Georgia’s draconian laws against narcotics are in the spotlight, as activists take to the streets and demand an end to the criminalisation of drug users.
There are angry crowds in Tbilisi again. On International Human Rights Day (10 December), protesters gathered outside Georgia’s parliament building to call on the government to “decriminalise!”. The event ended in a confrontation with the police, as protesters obstructed the main road. Nobody doubts that protests will continue; Georgia is fighting a war on drugs, and activists of the White Noise Movement are on the front line.
The decriminalisation of marijuana, among other illicit drugs, has been a real issue in Georgian politics since 2011. The country has a particularly repressive no-tolerance policy towards all drug users, which has endured (with a few changes) since the Soviet period.
While Georgia’s anti-drug activists seek the decriminalisation of all narcotics, marijuana is a particularly good example of the brutality and pointlessness of Tbilisi’s no-tolerance policy. After all, across the world, governments are beginning to legalise it. In Georgia, its users are hit with a prison sentence.
It’s hit the headlines, too. On 8 August, Demur Sturua, a 22-year old man from the western Samtredia region, committed suicide. In his last letter, Sturua accused local police inspector Godzeri Tevzadze of threatening him with arrest if he did not reveal who was growing marijuana in the local area. Sturua had received a suspended sentence for theft and, terrified that he might actually be sentenced for it if he did not cooperate, took his own life. Soon afterwards, activists clashed with police in Samtredia, accusing Georgia’s drug policy of driving Sturua to suicide. A criminal case has been opened, and continues to this day.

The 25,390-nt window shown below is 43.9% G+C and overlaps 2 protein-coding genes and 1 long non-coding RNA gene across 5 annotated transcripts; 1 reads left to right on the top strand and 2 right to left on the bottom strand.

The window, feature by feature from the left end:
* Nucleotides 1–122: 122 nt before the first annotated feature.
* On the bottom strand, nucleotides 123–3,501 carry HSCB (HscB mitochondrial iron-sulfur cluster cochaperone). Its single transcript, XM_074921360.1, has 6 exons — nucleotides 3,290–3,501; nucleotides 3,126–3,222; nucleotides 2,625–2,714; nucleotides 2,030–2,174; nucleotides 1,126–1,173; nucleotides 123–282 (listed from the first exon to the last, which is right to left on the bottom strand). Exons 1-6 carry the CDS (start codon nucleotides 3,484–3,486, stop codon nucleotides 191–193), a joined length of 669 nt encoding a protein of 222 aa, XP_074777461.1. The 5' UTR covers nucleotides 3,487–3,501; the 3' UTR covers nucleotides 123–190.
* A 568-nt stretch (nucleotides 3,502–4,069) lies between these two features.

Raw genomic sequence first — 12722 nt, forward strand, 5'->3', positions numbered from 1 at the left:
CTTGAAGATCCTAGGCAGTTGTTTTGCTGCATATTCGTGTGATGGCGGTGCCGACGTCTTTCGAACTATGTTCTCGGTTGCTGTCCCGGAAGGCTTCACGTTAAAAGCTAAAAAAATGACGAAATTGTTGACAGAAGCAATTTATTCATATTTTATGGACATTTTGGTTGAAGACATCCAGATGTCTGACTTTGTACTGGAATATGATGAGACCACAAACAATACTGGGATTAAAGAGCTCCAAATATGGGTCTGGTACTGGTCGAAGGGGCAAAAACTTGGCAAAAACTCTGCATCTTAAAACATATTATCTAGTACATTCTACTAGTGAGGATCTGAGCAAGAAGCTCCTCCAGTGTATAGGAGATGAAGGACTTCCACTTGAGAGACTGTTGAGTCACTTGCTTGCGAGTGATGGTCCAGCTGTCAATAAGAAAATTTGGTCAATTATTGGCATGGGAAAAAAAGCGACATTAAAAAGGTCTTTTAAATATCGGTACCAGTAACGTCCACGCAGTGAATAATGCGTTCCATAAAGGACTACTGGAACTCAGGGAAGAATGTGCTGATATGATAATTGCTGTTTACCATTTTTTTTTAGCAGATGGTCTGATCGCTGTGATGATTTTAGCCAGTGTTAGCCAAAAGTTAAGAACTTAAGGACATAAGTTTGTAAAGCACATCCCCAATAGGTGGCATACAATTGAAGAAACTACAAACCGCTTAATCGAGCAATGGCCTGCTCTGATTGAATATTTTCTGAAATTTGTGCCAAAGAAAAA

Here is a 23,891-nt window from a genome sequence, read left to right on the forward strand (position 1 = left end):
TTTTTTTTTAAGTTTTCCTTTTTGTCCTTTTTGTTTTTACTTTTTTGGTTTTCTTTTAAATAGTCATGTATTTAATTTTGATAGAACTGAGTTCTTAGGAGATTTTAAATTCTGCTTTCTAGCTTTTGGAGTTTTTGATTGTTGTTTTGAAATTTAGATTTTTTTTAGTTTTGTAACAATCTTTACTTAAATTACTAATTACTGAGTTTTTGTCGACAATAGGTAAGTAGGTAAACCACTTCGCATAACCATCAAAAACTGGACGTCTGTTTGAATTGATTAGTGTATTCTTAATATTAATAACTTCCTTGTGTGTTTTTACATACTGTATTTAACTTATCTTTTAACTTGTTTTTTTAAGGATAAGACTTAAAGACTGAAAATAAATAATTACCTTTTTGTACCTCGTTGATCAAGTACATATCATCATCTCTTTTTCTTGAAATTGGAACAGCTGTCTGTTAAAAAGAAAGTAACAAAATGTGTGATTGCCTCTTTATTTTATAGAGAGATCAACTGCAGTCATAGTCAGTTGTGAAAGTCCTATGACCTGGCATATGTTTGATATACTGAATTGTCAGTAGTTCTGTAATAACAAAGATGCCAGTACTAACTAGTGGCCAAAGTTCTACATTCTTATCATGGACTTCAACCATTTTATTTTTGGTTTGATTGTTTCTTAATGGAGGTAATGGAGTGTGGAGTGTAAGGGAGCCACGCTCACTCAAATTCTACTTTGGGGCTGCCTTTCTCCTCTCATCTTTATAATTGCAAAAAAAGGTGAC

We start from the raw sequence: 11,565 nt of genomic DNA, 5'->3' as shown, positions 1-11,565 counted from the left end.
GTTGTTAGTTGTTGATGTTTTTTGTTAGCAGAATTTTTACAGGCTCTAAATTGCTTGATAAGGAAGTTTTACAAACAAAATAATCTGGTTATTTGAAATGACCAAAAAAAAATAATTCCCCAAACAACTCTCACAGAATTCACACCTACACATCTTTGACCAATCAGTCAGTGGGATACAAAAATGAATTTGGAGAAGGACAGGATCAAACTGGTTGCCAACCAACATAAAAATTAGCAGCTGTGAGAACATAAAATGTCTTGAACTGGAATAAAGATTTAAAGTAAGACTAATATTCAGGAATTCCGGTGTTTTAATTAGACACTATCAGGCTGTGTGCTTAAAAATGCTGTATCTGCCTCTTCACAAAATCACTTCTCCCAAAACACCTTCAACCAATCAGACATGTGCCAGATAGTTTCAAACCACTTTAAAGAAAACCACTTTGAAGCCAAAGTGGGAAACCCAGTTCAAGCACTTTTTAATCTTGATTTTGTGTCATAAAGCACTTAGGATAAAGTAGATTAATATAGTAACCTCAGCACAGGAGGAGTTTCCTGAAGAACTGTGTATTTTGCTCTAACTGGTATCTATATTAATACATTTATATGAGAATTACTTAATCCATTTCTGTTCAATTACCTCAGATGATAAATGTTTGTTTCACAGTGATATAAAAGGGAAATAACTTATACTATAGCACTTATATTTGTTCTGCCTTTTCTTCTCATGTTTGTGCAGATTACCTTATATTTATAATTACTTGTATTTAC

Last year witnessed the death of another victim. On 17 June 2015, Levan Abzianidze, a taxi driver from Kutaisi, was detained and taken to a police station to undergo drug tests. He was unable to provide a urine sample on demand, but police took no chances. They made him take one diuretic pill, and then another, to speed up the process. Abzianidze’s test was negative. The 56-year old man, who had suffered health problems, died before he reached home. Police deny that they gave him any medication, and this criminal case is also ongoing.
It’s common practice for Georgia’s police to stop young men at random, forcing them to provide urine samples and undergo drug tests. There needn’t be any grounds for suspicion. Abzianidze and Sturua are just two victims’ stories — there are many more.
Civilisation is in the eye of the beholder